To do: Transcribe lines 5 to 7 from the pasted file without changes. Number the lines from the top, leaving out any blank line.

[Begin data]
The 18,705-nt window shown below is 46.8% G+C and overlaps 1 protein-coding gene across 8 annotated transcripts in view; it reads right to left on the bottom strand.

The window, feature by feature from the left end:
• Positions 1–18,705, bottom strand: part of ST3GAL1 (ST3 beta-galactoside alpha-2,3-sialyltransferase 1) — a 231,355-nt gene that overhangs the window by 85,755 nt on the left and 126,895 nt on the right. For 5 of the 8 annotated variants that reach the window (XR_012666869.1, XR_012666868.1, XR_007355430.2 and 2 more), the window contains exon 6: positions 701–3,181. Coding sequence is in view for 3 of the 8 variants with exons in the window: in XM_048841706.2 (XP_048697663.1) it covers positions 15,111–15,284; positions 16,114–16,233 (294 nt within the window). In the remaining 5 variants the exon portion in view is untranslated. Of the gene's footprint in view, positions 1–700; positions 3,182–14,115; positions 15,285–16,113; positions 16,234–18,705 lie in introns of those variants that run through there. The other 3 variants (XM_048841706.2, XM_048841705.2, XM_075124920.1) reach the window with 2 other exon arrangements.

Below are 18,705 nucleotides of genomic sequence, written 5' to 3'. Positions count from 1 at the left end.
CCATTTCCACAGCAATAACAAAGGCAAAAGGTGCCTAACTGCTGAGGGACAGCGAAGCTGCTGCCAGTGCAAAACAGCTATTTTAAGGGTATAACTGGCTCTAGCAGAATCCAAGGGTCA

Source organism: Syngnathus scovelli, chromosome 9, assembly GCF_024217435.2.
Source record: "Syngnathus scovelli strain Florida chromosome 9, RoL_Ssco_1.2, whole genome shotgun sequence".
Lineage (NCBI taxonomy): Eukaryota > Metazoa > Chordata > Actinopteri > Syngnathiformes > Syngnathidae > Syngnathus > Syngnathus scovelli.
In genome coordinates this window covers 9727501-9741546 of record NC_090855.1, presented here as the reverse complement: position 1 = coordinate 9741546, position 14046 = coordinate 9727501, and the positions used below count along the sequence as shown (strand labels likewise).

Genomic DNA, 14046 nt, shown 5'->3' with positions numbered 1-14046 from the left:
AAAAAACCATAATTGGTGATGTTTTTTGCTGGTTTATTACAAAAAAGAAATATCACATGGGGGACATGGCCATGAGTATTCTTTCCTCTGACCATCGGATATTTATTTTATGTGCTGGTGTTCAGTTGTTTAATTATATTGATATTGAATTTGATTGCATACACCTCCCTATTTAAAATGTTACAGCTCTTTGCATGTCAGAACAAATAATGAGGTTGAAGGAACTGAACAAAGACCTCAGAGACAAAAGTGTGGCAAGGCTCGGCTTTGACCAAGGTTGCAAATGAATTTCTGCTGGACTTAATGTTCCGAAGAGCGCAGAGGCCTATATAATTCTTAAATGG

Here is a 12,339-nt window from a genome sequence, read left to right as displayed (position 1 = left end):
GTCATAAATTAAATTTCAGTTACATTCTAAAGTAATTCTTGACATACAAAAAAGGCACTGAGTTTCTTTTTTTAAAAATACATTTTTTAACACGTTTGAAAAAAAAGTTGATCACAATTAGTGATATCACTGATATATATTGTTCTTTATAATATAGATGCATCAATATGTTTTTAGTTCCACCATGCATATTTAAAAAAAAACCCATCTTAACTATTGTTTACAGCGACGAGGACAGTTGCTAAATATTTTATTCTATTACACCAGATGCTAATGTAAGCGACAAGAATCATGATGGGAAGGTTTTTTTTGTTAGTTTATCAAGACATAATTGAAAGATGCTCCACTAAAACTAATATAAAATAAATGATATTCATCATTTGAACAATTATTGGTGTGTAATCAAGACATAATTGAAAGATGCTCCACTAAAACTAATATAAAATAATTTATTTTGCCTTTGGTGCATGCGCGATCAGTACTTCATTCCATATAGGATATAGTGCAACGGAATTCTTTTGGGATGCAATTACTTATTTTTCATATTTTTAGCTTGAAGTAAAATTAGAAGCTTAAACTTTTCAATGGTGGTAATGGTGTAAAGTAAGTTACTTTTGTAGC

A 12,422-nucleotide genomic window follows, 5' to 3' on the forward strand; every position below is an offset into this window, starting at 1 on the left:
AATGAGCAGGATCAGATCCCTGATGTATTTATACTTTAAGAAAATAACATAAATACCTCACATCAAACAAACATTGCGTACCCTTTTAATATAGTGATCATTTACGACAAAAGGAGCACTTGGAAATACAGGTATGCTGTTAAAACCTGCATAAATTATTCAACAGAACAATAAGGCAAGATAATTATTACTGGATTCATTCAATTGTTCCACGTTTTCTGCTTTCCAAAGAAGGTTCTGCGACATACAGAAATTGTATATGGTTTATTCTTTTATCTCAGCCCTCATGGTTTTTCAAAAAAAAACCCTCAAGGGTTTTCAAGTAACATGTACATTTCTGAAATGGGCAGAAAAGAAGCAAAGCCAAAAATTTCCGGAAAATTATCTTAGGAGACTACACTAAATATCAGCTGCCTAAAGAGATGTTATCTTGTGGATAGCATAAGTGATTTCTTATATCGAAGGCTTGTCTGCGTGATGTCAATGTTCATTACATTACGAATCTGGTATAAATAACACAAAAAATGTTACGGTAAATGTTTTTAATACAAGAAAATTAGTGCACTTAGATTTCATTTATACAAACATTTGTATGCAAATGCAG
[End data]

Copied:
CCATTTCCACAGCAATAACAAAGGCAAAAGGTGCCTAACTGCTGAGGGACAGCGAAGCTGCTGCCAGTGCAAAACAGCTATTTTAAGGGTATAACTGGCTCTAGCAGAATCCAAGGGTCA

Source organism: Syngnathus scovelli, chromosome 9, assembly GCF_024217435.2.
Source record: "Syngnathus scovelli strain Florida chromosome 9, RoL_Ssco_1.2, whole genome shotgun sequence".